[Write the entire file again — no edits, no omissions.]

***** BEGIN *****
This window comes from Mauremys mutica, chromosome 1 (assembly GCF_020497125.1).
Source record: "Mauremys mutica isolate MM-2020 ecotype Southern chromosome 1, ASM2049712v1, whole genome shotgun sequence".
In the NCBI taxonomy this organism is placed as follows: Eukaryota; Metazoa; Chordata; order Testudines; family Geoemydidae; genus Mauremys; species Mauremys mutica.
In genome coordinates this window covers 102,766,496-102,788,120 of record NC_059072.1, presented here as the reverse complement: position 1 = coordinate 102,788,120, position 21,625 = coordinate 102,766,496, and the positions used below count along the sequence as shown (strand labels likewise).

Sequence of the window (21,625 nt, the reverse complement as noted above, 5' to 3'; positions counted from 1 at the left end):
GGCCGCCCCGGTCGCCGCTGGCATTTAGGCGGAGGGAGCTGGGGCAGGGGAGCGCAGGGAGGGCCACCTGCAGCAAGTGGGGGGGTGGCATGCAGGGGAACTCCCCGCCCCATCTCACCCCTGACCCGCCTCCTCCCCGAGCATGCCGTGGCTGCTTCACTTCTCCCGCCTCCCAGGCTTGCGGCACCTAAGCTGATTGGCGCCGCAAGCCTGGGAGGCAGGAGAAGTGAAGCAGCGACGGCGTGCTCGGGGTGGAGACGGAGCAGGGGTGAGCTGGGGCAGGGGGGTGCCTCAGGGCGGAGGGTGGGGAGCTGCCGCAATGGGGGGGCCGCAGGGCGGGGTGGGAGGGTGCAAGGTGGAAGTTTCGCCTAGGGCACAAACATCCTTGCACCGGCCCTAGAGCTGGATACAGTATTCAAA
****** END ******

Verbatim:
This window comes from Mauremys mutica, chromosome 1 (assembly GCF_020497125.1).
Source record: "Mauremys mutica isolate MM-2020 ecotype Southern chromosome 1, ASM2049712v1, whole genome shotgun sequence".
In the NCBI taxonomy this organism is placed as follows: Eukaryota; Metazoa; Chordata; order Testudines; family Geoemydidae; genus Mauremys; species Mauremys mutica.
In genome coordinates this window covers 102,766,496-102,788,120 of record NC_059072.1, presented here as the reverse complement: position 1 = coordinate 102,788,120, position 21,625 = coordinate 102,766,496, and the positions used below count along the sequence as shown (strand labels likewise).

Sequence of the window (21,625 nt, the reverse complement as noted above, 5' to 3'; positions counted from 1 at the left end):
GGCCGCCCCGGTCGCCGCTGGCATTTAGGCGGAGGGAGCTGGGGCAGGGGAGCGCAGGGAGGGCCACCTGCAGCAAGTGGGGGGGTGGCATGCAGGGGAACTCCCCGCCCCATCTCACCCCTGACCCGCCTCCTCCCCGAGCATGCCGTGGCTGCTTCACTTCTCCCGCCTCCCAGGCTTGCGGCACCTAAGCTGATTGGCGCCGCAAGCCTGGGAGGCAGGAGAAGTGAAGCAGCGACGGCGTGCTCGGGGTGGAGACGGAGCAGGGGTGAGCTGGGGCAGGGGGGTGCCTCAGGGCGGAGGGTGGGGAGCTGCCGCAATGGGGGGGCCGCAGGGCGGGGTGGGAGGGTGCAAGGTGGAAGTTTCGCCTAGGGCACAAACATCCTTGCACCGGCCCTAGAGCTGGATACAGTATTCAAA